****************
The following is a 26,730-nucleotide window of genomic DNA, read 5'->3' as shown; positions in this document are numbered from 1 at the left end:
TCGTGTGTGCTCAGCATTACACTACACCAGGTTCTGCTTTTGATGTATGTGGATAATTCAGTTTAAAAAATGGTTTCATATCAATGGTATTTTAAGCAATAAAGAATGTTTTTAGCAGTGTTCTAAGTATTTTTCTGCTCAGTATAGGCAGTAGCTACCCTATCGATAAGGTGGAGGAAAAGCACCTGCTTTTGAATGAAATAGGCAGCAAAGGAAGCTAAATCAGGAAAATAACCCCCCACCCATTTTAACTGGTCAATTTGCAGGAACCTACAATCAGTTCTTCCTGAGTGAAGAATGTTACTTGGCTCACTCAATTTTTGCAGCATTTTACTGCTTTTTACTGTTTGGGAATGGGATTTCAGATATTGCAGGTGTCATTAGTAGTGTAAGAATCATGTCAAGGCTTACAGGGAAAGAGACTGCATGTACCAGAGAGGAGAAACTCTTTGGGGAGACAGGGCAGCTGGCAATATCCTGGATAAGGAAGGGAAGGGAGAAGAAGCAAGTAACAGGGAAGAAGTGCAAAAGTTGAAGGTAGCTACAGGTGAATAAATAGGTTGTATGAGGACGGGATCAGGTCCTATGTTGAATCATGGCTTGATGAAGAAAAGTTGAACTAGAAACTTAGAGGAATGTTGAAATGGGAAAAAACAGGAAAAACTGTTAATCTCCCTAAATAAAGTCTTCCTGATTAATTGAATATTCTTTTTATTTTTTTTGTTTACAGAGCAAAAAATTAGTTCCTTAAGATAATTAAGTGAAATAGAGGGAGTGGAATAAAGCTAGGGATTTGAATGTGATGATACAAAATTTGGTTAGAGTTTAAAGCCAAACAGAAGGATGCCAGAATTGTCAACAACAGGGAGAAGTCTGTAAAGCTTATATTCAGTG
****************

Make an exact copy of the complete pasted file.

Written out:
The following is a 26,730-nucleotide window of genomic DNA, read 5'->3' as shown; positions in this document are numbered from 1 at the left end:
TCGTGTGTGCTCAGCATTACACTACACCAGGTTCTGCTTTTGATGTATGTGGATAATTCAGTTTAAAAAATGGTTTCATATCAATGGTATTTTAAGCAATAAAGAATGTTTTTAGCAGTGTTCTAAGTATTTTTCTGCTCAGTATAGGCAGTAGCTACCCTATCGATAAGGTGGAGGAAAAGCACCTGCTTTTGAATGAAATAGGCAGCAAAGGAAGCTAAATCAGGAAAATAACCCCCCACCCATTTTAACTGGTCAATTTGCAGGAACCTACAATCAGTTCTTCCTGAGTGAAGAATGTTACTTGGCTCACTCAATTTTTGCAGCATTTTACTGCTTTTTACTGTTTGGGAATGGGATTTCAGATATTGCAGGTGTCATTAGTAGTGTAAGAATCATGTCAAGGCTTACAGGGAAAGAGACTGCATGTACCAGAGAGGAGAAACTCTTTGGGGAGACAGGGCAGCTGGCAATATCCTGGATAAGGAAGGGAAGGGAGAAGAAGCAAGTAACAGGGAAGAAGTGCAAAAGTTGAAGGTAGCTACAGGTGAATAAATAGGTTGTATGAGGACGGGATCAGGTCCTATGTTGAATCATGGCTTGATGAAGAAAAGTTGAACTAGAAACTTAGAGGAATGTTGAAATGGGAAAAAACAGGAAAAACTGTTAATCTCCCTAAATAAAGTCTTCCTGATTAATTGAATATTCTTTTTATTTTTTTTGTTTACAGAGCAAAAAATTAGTTCCTTAAGATAATTAAGTGAAATAGAGGGAGTGGAATAAAGCTAGGGATTTGAATGTGATGATACAAAATTTGGTTAGAGTTTAAAGCCAAACAGAAGGATGCCAGAATTGTCAACAACAGGGAGAAGTCTGTAAAGCTTATATTCAGTG